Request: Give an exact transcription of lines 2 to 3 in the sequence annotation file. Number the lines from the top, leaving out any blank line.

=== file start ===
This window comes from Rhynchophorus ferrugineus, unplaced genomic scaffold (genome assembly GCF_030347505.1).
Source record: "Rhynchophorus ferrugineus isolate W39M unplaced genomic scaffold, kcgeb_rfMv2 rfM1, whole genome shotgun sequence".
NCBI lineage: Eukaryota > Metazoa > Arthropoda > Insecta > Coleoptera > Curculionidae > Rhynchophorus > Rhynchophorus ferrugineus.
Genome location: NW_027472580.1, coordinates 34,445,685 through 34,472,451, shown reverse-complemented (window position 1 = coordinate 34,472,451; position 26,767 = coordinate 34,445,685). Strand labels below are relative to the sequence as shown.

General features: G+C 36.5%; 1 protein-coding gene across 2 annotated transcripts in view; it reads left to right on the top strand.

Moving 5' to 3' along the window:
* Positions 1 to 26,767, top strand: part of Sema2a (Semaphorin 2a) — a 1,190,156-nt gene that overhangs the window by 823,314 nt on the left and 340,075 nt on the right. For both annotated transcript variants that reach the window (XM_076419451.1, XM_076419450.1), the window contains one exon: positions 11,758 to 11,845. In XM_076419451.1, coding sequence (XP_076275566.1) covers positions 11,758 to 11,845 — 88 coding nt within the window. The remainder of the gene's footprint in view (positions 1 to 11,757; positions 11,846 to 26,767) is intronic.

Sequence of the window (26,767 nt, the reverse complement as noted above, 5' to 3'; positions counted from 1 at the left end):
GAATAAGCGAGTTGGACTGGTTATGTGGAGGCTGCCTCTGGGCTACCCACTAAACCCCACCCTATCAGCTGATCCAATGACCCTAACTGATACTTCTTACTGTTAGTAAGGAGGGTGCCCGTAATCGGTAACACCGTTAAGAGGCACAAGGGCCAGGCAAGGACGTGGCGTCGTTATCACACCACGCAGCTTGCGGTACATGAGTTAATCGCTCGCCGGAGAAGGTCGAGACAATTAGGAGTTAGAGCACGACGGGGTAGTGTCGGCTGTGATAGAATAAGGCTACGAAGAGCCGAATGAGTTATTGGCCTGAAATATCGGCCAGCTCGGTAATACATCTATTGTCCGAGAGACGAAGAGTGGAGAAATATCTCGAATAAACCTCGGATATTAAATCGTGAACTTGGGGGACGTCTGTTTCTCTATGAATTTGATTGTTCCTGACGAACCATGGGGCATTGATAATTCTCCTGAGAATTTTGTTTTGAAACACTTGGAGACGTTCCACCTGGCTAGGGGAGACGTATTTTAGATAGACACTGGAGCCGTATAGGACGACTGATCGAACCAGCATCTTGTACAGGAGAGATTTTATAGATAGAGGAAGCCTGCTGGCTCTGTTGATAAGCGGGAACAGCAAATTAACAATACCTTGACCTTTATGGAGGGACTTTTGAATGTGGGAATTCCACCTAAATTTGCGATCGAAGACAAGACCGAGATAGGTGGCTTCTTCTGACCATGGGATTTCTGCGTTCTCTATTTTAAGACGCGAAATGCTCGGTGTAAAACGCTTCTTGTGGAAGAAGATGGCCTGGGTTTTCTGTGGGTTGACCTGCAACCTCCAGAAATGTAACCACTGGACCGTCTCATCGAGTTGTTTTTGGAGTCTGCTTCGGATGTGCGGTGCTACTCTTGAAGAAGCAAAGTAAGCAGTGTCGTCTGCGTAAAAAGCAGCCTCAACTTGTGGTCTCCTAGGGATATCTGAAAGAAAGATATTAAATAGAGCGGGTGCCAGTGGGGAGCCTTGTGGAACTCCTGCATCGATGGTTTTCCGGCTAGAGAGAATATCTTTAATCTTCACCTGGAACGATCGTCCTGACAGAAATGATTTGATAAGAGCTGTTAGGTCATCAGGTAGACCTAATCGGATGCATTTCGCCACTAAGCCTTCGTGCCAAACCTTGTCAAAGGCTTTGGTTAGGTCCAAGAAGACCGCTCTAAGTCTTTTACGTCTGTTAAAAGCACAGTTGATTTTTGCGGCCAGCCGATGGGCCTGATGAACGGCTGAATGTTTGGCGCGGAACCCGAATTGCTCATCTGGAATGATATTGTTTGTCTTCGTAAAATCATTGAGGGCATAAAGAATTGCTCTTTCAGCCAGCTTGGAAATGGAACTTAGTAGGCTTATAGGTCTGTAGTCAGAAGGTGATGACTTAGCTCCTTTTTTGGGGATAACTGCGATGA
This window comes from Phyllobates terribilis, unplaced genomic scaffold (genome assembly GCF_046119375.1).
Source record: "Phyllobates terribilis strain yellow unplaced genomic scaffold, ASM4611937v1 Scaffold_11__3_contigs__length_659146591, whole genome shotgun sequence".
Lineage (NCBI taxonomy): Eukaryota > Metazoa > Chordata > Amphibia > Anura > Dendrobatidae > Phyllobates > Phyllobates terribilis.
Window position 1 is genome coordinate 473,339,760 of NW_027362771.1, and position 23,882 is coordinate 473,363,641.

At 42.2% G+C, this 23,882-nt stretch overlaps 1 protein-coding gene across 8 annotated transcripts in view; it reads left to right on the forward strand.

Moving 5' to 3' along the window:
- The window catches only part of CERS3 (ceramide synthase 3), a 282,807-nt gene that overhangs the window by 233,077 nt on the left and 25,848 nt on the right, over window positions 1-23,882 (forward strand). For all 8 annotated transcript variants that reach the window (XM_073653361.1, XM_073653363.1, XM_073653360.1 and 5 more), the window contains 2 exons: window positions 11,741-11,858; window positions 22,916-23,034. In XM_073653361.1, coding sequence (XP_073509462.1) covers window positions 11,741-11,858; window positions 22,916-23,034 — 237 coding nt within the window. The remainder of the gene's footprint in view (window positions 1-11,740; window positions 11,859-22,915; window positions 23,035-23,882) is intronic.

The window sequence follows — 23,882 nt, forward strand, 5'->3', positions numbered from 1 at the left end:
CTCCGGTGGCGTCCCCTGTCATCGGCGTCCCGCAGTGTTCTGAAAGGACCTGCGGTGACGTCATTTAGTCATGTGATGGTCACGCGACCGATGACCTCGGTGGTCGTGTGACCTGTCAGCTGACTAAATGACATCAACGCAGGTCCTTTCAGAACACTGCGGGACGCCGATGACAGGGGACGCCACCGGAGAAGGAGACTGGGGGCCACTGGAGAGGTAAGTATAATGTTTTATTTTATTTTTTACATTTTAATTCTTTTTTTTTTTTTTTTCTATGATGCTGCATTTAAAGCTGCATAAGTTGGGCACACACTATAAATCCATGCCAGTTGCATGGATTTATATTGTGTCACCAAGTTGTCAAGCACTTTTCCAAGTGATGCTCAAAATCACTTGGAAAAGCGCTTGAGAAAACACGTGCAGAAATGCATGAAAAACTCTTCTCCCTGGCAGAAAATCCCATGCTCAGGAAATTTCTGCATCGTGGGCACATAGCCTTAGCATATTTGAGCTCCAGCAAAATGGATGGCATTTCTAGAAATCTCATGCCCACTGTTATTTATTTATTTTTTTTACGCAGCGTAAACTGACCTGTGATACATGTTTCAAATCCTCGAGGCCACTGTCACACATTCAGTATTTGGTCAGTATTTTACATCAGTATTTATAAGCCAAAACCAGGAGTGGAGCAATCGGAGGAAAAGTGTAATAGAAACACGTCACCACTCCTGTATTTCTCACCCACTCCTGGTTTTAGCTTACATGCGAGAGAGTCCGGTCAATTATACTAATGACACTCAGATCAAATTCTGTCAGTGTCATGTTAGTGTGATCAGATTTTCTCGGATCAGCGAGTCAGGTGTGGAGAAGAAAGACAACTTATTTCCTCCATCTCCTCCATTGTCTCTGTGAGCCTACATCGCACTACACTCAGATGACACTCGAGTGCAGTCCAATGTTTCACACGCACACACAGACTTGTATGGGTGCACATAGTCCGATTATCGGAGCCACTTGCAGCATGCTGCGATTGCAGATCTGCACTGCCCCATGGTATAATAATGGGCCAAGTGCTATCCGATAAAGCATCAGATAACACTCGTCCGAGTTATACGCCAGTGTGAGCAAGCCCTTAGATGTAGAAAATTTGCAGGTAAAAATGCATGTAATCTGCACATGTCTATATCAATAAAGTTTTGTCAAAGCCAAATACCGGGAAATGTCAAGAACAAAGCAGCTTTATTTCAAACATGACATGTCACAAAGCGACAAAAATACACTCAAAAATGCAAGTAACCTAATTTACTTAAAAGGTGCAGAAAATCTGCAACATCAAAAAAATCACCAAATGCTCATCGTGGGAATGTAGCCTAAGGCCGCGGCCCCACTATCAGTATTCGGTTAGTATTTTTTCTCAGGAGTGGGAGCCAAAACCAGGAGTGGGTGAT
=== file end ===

Source record: "Rhynchophorus ferrugineus isolate W39M unplaced genomic scaffold, kcgeb_rfMv2 rfM1, whole genome shotgun sequence".
NCBI lineage: Eukaryota > Metazoa > Arthropoda > Insecta > Coleoptera > Curculionidae > Rhynchophorus > Rhynchophorus ferrugineus.